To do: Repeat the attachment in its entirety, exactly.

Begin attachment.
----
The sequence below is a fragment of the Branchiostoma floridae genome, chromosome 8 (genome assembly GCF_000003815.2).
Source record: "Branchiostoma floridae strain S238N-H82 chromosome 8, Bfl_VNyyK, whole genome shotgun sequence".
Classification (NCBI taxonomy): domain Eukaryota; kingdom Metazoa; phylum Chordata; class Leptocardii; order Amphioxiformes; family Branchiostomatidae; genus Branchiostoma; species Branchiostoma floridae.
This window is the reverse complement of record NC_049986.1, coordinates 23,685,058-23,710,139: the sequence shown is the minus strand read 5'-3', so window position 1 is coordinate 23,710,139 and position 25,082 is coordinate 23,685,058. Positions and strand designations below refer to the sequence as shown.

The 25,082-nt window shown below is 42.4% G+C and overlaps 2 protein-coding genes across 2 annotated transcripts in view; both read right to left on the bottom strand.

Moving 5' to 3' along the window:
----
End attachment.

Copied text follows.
The sequence below is a fragment of the Branchiostoma floridae genome, chromosome 8 (genome assembly GCF_000003815.2).
Source record: "Branchiostoma floridae strain S238N-H82 chromosome 8, Bfl_VNyyK, whole genome shotgun sequence".
Classification (NCBI taxonomy): domain Eukaryota; kingdom Metazoa; phylum Chordata; class Leptocardii; order Amphioxiformes; family Branchiostomatidae; genus Branchiostoma; species Branchiostoma floridae.
This window is the reverse complement of record NC_049986.1, coordinates 23,685,058-23,710,139: the sequence shown is the minus strand read 5'-3', so window position 1 is coordinate 23,710,139 and position 25,082 is coordinate 23,685,058. Positions and strand designations below refer to the sequence as shown.

The 25,082-nt window shown below is 42.4% G+C and overlaps 2 protein-coding genes across 2 annotated transcripts in view; both read right to left on the bottom strand.

Moving 5' to 3' along the window: